Three adult turkeys and six young crossed our yard. Where there used to be trees across the road, a developer denuded last spring. Are the turkeys just more visible now or are they feeling lost? Passing cars, even joggers along the sidewalk don't seem to notice, non-plussed. It is hard to know what to do about our planet's wounds. Fires of record-breaking magnitude have been burning in California this week. I come across the following:
" A wrong attitude toward nature implies, somewhere, a wrong attitude to God, and the consequence is an inevitable doom." T.S. Eliot
"God doesn't like a clearcut. It makes his heart turn cold, makes him wince and wonder what went wrong with creation, and sets him to thinking about what spoils the child.
You'd better be pretty sure that the cut is absolutely necessary and be at peace with it, so you can explain it to God, for it's fairly certain he's going to question your motives, want to know if your children are hungry and your oldest boy needs asthma medicine. -" Janisse Ray
Nothing the matter with this baby seal; he's just resting. There were three police officers making sure he had wide berth at North Hampton Beach early this morning. Swimming in the sea is hard work!
FULL COLD MOON KISS TONIGHT!
The December full moon is also known as "the long nights moon" and sometimes, "the moon before Yule." This year is special, the cold moon will end the year with a "planetary kiss" between Saturn and Venus (they will appear closer in the night sky - less than 2 degrees apart). At my house this hanky-panky will occur 12 minutes after midnight.
"And the stripes of the woolly bear caterpillar vary from one individual to another, year by year." - Hal Borland, Twelve Moons of the Year
Thankful for the Guardian publication of this! PROTECT RESTORE FUND
Now it is summer by the almanac. Summer came with the solstice this morning, when, to give "solstice" its literal meaning, the sun stood still. It was turning the corner of the seasons, and now it begins to move south again, as we say, toward fall and winter.
We are at the time of the longest daylight, earliest sunrise and latest sunset, which will continue with only a few seconds of change for another week. Time, if we would only pause and let it flow over us, for a little while partakes of the deliberation that is the mark of summer in almost everything except human affairs.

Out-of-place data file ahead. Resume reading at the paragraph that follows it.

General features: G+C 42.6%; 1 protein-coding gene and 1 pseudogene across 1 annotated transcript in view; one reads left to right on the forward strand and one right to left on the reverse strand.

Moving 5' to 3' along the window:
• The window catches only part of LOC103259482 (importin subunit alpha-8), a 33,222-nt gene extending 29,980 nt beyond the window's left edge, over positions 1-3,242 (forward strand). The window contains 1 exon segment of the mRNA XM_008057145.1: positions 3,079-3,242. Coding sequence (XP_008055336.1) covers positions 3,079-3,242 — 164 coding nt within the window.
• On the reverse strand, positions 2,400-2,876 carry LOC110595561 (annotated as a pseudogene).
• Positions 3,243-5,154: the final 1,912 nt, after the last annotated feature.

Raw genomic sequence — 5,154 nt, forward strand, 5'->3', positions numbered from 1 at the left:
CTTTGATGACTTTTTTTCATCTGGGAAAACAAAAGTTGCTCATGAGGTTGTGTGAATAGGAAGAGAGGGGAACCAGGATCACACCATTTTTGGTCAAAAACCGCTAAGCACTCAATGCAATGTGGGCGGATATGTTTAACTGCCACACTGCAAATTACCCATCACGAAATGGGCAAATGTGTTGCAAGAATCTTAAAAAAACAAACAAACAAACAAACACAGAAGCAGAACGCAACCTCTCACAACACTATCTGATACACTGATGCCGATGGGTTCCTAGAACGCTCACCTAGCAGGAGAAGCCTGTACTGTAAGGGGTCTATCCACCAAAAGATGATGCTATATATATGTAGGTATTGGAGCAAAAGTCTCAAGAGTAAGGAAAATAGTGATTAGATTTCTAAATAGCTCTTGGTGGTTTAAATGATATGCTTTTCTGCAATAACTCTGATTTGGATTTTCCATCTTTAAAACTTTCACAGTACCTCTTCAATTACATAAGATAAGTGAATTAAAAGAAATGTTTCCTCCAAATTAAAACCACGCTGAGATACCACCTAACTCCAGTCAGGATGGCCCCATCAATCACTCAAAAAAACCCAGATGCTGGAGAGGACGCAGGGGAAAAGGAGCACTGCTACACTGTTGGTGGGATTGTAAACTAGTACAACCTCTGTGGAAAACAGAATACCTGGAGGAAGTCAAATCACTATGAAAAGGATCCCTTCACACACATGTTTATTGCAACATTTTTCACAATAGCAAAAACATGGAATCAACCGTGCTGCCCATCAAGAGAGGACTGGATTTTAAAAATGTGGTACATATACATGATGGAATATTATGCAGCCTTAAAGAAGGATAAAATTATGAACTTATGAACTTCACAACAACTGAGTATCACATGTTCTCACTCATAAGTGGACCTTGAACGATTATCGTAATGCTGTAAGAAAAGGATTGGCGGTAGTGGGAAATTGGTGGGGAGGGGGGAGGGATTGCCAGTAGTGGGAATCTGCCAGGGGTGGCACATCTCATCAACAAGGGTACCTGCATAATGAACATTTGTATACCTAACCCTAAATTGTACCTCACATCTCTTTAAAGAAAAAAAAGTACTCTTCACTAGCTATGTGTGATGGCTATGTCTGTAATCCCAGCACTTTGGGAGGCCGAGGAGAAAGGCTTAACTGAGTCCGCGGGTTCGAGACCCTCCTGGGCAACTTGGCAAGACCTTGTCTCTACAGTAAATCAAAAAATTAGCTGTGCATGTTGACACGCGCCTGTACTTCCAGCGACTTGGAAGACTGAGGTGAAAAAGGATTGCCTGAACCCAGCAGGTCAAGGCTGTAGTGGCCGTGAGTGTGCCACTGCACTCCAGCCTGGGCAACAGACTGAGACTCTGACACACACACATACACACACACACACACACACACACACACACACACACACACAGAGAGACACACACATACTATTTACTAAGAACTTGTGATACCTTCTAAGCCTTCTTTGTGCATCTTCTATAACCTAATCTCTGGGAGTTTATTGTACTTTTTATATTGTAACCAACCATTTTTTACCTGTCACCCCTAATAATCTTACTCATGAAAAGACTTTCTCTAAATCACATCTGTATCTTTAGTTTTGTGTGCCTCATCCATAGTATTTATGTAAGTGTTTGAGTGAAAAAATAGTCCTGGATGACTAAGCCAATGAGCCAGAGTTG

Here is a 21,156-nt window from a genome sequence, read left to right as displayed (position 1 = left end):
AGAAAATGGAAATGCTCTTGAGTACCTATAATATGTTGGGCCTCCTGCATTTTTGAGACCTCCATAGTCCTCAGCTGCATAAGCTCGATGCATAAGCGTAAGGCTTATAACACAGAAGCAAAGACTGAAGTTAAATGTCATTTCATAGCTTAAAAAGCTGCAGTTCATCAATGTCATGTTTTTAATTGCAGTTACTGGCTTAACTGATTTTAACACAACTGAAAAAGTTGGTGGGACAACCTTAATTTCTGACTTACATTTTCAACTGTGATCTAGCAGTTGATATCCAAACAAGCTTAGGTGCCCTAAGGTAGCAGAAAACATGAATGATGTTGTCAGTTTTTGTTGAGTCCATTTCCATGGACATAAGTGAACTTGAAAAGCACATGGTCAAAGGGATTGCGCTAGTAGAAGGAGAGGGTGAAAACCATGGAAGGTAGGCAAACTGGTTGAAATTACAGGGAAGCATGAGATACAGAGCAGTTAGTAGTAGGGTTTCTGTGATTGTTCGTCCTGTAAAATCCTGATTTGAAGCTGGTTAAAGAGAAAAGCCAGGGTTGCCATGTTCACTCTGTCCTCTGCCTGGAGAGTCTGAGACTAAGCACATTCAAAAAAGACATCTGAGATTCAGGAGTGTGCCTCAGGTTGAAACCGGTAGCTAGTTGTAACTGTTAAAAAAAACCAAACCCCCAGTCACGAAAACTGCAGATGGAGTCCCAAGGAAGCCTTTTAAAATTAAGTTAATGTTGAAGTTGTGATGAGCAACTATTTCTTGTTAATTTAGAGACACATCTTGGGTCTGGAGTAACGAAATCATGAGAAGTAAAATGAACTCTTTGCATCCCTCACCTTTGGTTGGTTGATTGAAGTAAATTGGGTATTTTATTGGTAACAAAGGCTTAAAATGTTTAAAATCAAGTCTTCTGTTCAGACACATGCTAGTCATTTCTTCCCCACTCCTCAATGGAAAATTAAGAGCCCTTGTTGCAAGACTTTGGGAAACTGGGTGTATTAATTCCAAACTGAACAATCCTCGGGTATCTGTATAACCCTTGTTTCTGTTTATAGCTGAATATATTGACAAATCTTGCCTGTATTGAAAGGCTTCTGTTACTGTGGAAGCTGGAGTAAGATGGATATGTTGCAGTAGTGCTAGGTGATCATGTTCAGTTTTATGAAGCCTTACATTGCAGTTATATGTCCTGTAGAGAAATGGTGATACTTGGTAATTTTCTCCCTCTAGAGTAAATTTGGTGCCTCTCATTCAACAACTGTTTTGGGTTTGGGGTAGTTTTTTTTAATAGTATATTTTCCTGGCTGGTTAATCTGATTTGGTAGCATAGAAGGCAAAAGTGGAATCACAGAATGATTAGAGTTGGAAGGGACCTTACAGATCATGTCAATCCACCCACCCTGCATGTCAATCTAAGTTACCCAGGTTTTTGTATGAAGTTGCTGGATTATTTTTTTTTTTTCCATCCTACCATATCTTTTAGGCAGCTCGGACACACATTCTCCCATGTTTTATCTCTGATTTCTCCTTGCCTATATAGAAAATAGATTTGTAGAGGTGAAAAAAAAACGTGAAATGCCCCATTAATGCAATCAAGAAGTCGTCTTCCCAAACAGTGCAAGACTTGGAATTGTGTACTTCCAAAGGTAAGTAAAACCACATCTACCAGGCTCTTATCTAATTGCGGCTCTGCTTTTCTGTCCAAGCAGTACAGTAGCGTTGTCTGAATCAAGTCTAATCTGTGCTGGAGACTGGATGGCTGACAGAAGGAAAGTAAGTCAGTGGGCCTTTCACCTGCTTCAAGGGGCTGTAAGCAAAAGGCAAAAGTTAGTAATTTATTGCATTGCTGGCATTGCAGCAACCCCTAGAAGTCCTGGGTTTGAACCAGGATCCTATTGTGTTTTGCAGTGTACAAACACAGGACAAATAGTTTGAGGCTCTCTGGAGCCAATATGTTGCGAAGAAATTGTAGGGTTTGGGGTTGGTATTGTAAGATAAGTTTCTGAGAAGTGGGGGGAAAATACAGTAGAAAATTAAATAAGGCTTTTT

Spring has its own haste. Spring is sprouting and burgeoning, the opening of the leaf and the blossom. It is mating and birthing, the hatching of the egg, the spreading wing, the urgency of the bee and the wasp, the surge of green across the earth. Then the first rush is over, the trees are vast canopies of chlorophyll, the meadows tall with grass, the fields thick-bladed with corn and oats. June matures into summer, and the quiet process of growth for which April and May were a time of preparation. Summer becomes a summary of spring's achievement, a totaling of sun and rain and fertile soil added to the substance of the seed and the root.
The urgency of spring is past. The berries ripen in their own time. The bees replenish the hive. Clover comes to sweet blossom, then to seed. Daisies whiten the roadsides. Fireflies sparkle in the evenings. Time flows like the brooks that must have leisured through Eden when summer blessed a young and innocent earth.
A wee explanation: this website was created as a way to amplify the daily surprise of seeing glory in one small life. The notebook entries represented here are all selected from things actually lived and noted on paper in an effort to live the full life British educator Charlotte Mason so ably championed.